Last Friday afternoon I gave a presentation on the 2015-16 Budget at a private function I organised at the Tattersall’s Club in Brisbane. My slides are available for download (Budget briefing 15 May 15).
Good afternoon. Today I’d like to share my views on the Federal Budget 2015-16, and particularly what it means for us in Queensland. The main conclusions I’ve reached so far are:
- While there were a number of good savings measures, such as lower threshold of assets outside the family home in the pension assets test, the budget has deferred the hard decisions that are ultimately necessary—it has kicked the can down the road—particularly further tightening of the age pension and tax reform involving a broader GST, possibly with a higher rate; and
- while there is much concern that the Budget isn’t supporting the economy at a time it needs fiscal stimulus—a view expressed by the Opposition leader last night—as Peter Switzer put it at the PwC Budget Breakfast Wednesday morning, this can be seen as a “Viagra budget”, with a well-targeted incentive to boost investment.
The Government’s has been smart to rely on accelerated depreciation, a remarkably effective policy, and not instead on infrastructure spending, for example, to provide a boost to the economy. I’ll explain later why I don’t think a big fiscal stimulus is sensible at this time.
Reviewing the forecasts
So let’s begin with the Budget forecasts. We’ve all heard about how reductions in commodity prices and particularly the iron ore price has driven the deterioration in our budget outlook and that is largely true. The Government has also suffered from not being able to get some of its controversial measures such as the GP co-payment and higher education deregulation through the Senate. The combination of these factors means the fiscal outlook has deteriorated relative to last Budget and Mid-Year Economic and Fiscal Outlook (MYEFO). [SLIDE 2] [SLIDE 3]
There is no surplus in the forward estimates, the four years which comprise the official Budget estimates period. These are the years for which the comprehensive Budget analysis is done—i.e. the Government is using detailed program spending and revenue information from Finance and Treasury. But even within the forward estimates years, the final two years are labelled by Treasury as projections rather than forecasts. Treasury basically admits it can’t generate a decent forecast of economic performance in these years so simply assumes that key Budget drivers such as GDP grow at a trend rate, more-or-less consistent with long-run averages [SLIDE 4].
This automatically should lead to some skepticism of the numbers in the projections period. So what about the trajectory to surplus that the Government is talking about? [SLIDE 5] The first sliver of surplus occurs in 2019-20, after the official forward estimates. The medium-term projections are even less solid than the ones at the end of the forward estimates period. They rely upon a bare-bones budget model that was a by-product of the intergenerational report model.
So I don’t really think it’s worth paying much attention to the medium-term forecasts and the Government’s failure to target a surplus in the forward estimates is very disappointing. It’s barely doing much to cut our relatively high level of expenditure to GDP (compared with pre-financial crisis levels) and is relying a lot on revenue increases—largely bracket creep—to reduce the size of the deficit. [SLIDE 6]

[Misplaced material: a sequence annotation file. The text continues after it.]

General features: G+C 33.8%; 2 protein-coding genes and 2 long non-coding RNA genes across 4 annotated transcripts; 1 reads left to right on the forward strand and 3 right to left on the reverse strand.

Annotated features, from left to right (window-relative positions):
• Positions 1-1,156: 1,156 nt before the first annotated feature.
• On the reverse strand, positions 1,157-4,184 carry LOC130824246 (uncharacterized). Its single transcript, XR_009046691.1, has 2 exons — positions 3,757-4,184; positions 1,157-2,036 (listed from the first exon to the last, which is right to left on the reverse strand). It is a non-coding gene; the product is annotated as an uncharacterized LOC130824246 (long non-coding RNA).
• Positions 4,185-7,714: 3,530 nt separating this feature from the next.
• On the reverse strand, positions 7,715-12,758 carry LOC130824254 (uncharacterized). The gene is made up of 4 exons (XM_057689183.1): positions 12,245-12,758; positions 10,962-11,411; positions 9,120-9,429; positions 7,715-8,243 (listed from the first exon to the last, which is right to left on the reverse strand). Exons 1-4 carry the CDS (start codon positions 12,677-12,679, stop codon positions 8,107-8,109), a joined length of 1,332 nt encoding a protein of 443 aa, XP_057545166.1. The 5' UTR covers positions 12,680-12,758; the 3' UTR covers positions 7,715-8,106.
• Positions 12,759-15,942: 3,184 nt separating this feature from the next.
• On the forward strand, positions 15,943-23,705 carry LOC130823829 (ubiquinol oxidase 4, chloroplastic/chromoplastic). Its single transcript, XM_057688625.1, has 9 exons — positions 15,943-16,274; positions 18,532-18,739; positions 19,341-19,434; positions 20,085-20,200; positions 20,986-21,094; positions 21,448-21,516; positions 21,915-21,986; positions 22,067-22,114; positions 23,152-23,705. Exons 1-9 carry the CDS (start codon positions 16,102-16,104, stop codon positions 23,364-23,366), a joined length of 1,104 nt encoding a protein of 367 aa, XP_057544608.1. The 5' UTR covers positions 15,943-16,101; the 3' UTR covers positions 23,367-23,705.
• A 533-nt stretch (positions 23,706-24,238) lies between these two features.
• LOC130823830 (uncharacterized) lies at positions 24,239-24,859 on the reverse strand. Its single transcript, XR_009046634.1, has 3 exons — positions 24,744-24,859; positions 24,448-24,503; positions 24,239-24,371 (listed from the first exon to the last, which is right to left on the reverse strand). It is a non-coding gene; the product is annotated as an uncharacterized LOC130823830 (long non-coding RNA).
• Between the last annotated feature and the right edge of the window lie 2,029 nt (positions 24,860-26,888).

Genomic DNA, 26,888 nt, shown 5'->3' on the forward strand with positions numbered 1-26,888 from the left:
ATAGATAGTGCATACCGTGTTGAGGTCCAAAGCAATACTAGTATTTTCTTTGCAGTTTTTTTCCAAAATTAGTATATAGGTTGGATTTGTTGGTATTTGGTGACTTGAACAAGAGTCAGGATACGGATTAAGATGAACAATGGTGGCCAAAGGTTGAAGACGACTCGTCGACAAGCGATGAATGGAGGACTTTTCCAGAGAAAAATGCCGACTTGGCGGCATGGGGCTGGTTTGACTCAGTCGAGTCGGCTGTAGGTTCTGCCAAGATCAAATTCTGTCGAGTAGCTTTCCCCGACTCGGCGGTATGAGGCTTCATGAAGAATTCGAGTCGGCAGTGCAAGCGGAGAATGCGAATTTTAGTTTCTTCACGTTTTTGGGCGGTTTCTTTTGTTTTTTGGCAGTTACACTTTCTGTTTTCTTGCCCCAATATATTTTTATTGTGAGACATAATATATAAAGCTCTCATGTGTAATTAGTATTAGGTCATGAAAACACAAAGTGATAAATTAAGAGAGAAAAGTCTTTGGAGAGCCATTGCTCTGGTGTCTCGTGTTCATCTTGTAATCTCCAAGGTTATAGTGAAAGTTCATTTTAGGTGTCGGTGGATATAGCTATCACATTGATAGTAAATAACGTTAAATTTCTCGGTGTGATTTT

I’d note that there is a significant risk that future expenditures could blow out, particularly in social security and welfare, and particularly on the NDIS, which has a major impact on total Commonwealth spending [SLIDE 7]
Bracket creep can certainly fix the deficit but it’s a rather sneaky way to do it, involving effective tax hikes as people move into higher tax brackets solely due to inflation. It’s clear from independent estimates that the Government’s Budget is in structural deficit—but bracket creep will help fix this over time. Also, the new Netflix and Google taxes will help, but bracket creep appears to be the main game.
The Government really should do more than rely on bracket creep, however. We really need to start running big surpluses to pay down the ever-increasing debt. Also, if there is a downturn before the end of the decade, the expected transition to surpluses may not eventuate. Note that the Government’s projected surplus in 2019-20 essentially requires that Australia will have gone 28 years without a recession—a remarkable achievement.
Paying down the debt is very important, even though the debt isn’t that extraordinary in historical comparison [SLIDE 8] and appears relatively benign in international comparison.
But we need to pay down the debt to reduce the interest bill [SLIDE 9], much of which goes in payments to foreign bondholders [SLIDE 10]. Interest on Government bonds, Commonwealth Government Securities, has grown to over $10 billion and will continue to be borne by taxpayers in the future, requiring a higher level of taxation than otherwise to fund.
Also, although the debt is benign in international comparison, ratings agencies have signalled that they are worried about the combination of our growing total public debt [SLIDE 11] and high private foreign debt. I’d rate the risk of losing our AAA rating as low, but it’s something we need to be vigilant about, so it’s best we start the Budget repair as soon as possible.
What did the Budget get right?
It’s been widely acknowledge that the Budget is very good for small business and in my view the small business package has been a well-targeted stimulus package. As has been well known since the work of US economists Dale Jorgenson and Robert Hall in the 1960s, accelerated depreciation is a highly effective means of inducing and bringing forward investment spending. Some back-of-the-envelope calculations I made suggest that the immediate write off of capital equipment, rather than depreciating it over a number of years, could result in an effective price reduction for small businesses of capital goods such as cars, business equipment, et cetera of over 10 per cent. [SLIDE 12] This will no doubt translate into significant additional sales at electronic and car retailers in particular.